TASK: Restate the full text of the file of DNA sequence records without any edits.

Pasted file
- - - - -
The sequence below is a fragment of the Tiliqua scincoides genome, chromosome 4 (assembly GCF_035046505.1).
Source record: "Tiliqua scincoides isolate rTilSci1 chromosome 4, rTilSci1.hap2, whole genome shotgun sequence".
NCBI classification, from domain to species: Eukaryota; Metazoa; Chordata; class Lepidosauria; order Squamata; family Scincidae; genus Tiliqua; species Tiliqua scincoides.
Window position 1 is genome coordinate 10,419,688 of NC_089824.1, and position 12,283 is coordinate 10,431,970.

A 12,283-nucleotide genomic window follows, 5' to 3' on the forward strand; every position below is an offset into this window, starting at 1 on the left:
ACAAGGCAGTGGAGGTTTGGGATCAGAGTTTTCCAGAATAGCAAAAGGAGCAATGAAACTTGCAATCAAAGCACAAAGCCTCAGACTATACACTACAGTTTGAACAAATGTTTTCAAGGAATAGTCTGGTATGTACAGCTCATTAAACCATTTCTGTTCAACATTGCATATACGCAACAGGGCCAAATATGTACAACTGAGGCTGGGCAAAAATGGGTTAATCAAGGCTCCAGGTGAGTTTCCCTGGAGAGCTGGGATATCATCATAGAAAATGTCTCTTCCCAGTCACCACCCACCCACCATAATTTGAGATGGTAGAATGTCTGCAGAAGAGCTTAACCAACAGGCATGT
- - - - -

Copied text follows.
The sequence below is a fragment of the Tiliqua scincoides genome, chromosome 4 (assembly GCF_035046505.1).
Source record: "Tiliqua scincoides isolate rTilSci1 chromosome 4, rTilSci1.hap2, whole genome shotgun sequence".
NCBI classification, from domain to species: Eukaryota; Metazoa; Chordata; class Lepidosauria; order Squamata; family Scincidae; genus Tiliqua; species Tiliqua scincoides.
Window position 1 is genome coordinate 10,419,688 of NC_089824.1, and position 12,283 is coordinate 10,431,970.

A 12,283-nucleotide genomic window follows, 5' to 3' on the forward strand; every position below is an offset into this window, starting at 1 on the left:
ACAAGGCAGTGGAGGTTTGGGATCAGAGTTTTCCAGAATAGCAAAAGGAGCAATGAAACTTGCAATCAAAGCACAAAGCCTCAGACTATACACTACAGTTTGAACAAATGTTTTCAAGGAATAGTCTGGTATGTACAGCTCATTAAACCATTTCTGTTCAACATTGCATATACGCAACAGGGCCAAATATGTACAACTGAGGCTGGGCAAAAATGGGTTAATCAAGGCTCCAGGTGAGTTTCCCTGGAGAGCTGGGATATCATCATAGAAAATGTCTCTTCCCAGTCACCACCCACCCACCATAATTTGAGATGGTAGAATGTCTGCAGAAGAGCTTAACCAACAGGCATGT